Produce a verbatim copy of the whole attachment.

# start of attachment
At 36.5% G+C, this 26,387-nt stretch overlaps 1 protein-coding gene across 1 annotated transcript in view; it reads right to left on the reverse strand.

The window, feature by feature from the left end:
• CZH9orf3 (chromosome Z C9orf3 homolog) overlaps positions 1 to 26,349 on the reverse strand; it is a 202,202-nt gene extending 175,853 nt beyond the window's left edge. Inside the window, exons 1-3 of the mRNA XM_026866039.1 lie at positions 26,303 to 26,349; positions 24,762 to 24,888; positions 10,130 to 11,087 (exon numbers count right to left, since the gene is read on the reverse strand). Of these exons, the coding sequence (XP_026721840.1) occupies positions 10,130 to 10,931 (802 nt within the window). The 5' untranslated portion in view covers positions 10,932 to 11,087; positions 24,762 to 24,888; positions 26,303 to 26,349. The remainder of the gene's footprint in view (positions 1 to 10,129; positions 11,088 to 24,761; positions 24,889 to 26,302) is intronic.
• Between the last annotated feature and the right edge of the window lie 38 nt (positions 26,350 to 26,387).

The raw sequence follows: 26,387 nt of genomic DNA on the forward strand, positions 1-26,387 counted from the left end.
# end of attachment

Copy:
At 36.5% G+C, this 26,387-nt stretch overlaps 1 protein-coding gene across 1 annotated transcript in view; it reads right to left on the reverse strand.

The window, feature by feature from the left end:
• CZH9orf3 (chromosome Z C9orf3 homolog) overlaps positions 1 to 26,349 on the reverse strand; it is a 202,202-nt gene extending 175,853 nt beyond the window's left edge. Inside the window, exons 1-3 of the mRNA XM_026866039.1 lie at positions 26,303 to 26,349; positions 24,762 to 24,888; positions 10,130 to 11,087 (exon numbers count right to left, since the gene is read on the reverse strand). Of these exons, the coding sequence (XP_026721840.1) occupies positions 10,130 to 10,931 (802 nt within the window). The 5' untranslated portion in view covers positions 10,932 to 11,087; positions 24,762 to 24,888; positions 26,303 to 26,349. The remainder of the gene's footprint in view (positions 1 to 10,129; positions 11,088 to 24,761; positions 24,889 to 26,302) is intronic.
• Between the last annotated feature and the right edge of the window lie 38 nt (positions 26,350 to 26,387).

The raw sequence follows: 26,387 nt of genomic DNA on the forward strand, positions 1-26,387 counted from the left end.